Initially, we will use genetic means to restore AADAC in the models of obesity but the hope is to also understand how AADAC amounts in cells are regulated because this could potentially lead to developing therapeutic approaches. 

We have observed that liver cells lacking AADAC present with abnormal size and organization of the key cellular energy-producing unit, the mitochondria. These mitochondria show increased interaction with fat droplets that accumulate in AADAC-deficient livers and with an organelle that supplies calcium to mitochondria, called endoplasmic reticulum. This cellular disorganization due to AADAC deficiency suggests compromised oxidative capacity of the cell and we have planned experiments to investigate how AADAC regulates energy metabolism. 

Finally and interestingly, liver cells without functional AADAC start making more fat, which further augments liver fat accumulation. We would like to better understand how AADAC keeps fat synthesis in check. 

Where do you hope your research will be in five years?

In five years I hope we will know the precise functional role of AADAC. This is a discovery research project. It may turn out that AADAC is not a suitable therapeutic target to mitigate SLD/MASH but we will still generate new knowledge about fat metabolism.  

Who is working with you on this project?

This has been and will remain a team research project. The initial research findings on which the project is based have been generated by a team including a research associate (lead), graduate students, postdoctoral researchers, undergraduate students, technologists and faculty members. 

research group

While my group has significant lipid metabolism expertise, additional critical expertise was required to generate research data. In particular, this included collaboration with the groups of Dr. Rene Jacobs and Dr. Donna Vine from the Faculty of Agriculture, Life & Environmental Sciences, Dr. Robin Clugston from the Department of Physiology and Dr. Aducio Thiesen from the Department of Laboratory Medicine & Pathology.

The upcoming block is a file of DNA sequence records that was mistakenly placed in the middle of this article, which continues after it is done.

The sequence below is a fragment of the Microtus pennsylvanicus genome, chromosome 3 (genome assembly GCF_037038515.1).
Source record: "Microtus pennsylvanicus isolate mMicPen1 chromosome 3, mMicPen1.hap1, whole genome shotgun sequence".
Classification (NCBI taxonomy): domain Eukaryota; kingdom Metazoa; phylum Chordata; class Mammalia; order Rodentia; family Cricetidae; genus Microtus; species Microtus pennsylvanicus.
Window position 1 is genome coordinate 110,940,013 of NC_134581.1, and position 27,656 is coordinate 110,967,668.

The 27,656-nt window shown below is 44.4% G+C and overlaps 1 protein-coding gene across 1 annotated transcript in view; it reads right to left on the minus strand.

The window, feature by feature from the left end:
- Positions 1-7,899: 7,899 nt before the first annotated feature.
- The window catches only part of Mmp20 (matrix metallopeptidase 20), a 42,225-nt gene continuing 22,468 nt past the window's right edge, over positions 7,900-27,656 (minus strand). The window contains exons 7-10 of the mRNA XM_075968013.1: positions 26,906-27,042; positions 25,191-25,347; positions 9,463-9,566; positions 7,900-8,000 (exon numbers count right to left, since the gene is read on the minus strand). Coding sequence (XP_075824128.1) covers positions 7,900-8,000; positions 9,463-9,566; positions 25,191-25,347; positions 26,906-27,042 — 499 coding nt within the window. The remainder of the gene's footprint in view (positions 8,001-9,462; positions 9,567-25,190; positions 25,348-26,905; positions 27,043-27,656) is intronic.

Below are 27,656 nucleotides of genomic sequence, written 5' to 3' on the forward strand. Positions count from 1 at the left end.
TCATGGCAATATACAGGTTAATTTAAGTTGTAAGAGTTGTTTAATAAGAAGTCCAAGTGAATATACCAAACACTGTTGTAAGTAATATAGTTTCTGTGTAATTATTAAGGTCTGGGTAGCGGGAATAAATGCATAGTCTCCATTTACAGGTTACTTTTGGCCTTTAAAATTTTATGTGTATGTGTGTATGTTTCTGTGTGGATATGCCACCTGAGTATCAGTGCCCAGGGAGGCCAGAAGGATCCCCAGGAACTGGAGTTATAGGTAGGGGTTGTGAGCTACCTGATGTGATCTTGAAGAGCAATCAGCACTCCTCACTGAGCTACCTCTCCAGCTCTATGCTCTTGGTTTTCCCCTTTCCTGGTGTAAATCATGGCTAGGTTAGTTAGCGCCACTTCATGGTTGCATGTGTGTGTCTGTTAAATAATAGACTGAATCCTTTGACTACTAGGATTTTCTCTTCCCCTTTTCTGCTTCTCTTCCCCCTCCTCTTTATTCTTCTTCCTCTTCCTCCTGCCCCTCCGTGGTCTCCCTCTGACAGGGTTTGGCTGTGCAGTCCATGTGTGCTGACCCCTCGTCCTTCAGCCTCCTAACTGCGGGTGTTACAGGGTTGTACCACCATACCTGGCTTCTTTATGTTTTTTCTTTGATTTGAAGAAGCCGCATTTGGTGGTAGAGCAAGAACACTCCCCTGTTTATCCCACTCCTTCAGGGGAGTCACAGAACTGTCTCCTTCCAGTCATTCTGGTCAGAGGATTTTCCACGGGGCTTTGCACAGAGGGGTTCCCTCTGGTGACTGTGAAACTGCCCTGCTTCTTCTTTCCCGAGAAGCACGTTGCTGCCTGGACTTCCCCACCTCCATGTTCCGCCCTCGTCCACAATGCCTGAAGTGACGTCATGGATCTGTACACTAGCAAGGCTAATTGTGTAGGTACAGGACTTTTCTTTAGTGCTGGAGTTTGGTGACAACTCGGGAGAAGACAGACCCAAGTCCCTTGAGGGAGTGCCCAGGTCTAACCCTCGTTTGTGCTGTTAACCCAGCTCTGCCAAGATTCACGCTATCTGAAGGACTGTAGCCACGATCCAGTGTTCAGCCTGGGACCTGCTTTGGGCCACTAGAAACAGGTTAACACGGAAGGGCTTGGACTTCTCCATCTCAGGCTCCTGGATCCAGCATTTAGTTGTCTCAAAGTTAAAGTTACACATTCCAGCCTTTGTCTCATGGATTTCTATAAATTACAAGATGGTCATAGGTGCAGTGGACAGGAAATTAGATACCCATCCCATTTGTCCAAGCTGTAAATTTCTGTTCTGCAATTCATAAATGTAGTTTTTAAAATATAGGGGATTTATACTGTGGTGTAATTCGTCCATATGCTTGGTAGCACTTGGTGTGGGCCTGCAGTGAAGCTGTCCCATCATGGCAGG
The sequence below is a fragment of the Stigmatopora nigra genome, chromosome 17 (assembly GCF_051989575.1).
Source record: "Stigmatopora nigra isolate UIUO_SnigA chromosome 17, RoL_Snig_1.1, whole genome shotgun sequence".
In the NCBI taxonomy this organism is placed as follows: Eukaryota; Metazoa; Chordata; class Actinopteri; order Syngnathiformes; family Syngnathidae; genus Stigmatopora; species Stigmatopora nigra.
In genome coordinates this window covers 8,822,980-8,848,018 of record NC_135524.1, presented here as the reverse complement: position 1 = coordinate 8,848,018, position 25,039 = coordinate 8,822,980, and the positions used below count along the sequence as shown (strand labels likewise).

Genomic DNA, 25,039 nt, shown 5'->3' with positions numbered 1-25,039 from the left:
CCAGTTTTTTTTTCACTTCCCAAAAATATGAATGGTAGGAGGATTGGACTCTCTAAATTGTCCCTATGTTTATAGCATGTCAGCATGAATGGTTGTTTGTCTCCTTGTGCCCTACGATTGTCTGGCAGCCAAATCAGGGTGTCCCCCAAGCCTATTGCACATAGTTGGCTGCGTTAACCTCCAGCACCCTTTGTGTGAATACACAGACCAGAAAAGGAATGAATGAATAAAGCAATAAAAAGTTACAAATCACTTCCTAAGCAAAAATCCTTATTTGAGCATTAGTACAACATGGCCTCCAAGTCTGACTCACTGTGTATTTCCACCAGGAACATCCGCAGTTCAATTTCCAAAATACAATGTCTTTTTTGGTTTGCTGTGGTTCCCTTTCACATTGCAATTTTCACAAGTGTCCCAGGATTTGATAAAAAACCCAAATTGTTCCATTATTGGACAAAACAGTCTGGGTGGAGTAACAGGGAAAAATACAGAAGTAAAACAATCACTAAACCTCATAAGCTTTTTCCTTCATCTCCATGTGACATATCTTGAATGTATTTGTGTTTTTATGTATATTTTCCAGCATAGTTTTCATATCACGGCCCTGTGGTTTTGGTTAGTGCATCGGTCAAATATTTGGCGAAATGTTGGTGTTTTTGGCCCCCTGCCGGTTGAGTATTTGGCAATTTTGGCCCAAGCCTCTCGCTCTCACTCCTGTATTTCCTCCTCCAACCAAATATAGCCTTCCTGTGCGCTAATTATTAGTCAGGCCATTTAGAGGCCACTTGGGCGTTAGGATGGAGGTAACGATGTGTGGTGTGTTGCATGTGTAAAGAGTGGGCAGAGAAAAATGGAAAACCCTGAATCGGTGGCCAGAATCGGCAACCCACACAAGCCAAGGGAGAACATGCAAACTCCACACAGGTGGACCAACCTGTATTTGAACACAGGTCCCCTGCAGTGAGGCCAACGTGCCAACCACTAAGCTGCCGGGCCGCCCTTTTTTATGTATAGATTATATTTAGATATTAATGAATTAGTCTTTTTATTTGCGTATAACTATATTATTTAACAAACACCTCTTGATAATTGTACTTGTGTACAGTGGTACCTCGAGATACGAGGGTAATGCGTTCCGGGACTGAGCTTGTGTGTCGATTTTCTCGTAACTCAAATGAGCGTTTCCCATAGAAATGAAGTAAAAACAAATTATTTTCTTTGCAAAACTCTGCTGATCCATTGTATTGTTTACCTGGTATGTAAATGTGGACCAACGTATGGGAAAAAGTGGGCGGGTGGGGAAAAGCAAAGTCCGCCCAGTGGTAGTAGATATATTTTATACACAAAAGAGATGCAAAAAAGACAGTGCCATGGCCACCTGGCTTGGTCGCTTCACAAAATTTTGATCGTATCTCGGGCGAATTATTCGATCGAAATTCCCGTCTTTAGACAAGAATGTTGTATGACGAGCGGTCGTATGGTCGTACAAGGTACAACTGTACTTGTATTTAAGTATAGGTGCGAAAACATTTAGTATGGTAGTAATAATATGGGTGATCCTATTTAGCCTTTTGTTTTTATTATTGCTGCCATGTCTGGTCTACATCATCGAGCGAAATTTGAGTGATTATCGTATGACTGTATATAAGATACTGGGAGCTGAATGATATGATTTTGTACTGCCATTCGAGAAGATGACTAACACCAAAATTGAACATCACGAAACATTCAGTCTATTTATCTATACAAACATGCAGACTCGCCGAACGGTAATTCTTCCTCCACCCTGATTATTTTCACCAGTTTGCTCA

For future studies we have contacted a mitochondria expert in the Department of Cell Biology, Dr. Thomas Simmen, whose expertise in calcium transport between endoplasmic reticulum and mitochondria will be invaluable to deliver on one of our aims.

Can you comment on the role the core facilities play in your research and the overall success of the faculty?

We couldn’t deliver on past and proposed research programs without the Faculty of Medicine & Dentistry-supported core research facilities. 

Health Sciences Laboratory Animal Services (HSLAS) support is critical for our in vivo research where we study fat absorption in the intestine, storage in various organs and transport in blood. We heavily rely on expertise in the Lipid Analysis Core and the Cell Imaging Core. These cores contain state-of-the-art infrastructure that would be impossible to manage in a single laboratory. 

Most importantly, the cores are staffed with experts who ensure my trainees are well trained using the infrastructure and also provide suggestions for experiments so the data are reproducible and high quality. 

The core research facilities have evolved over the past 15 years. At present, there are seven such facilities. Over the past year, they supported more than 500 users from nine U of A faculties and nine external groups. Over 50 per cent of the users are graduate students who have an amazing opportunity to train on and use the latest technologies.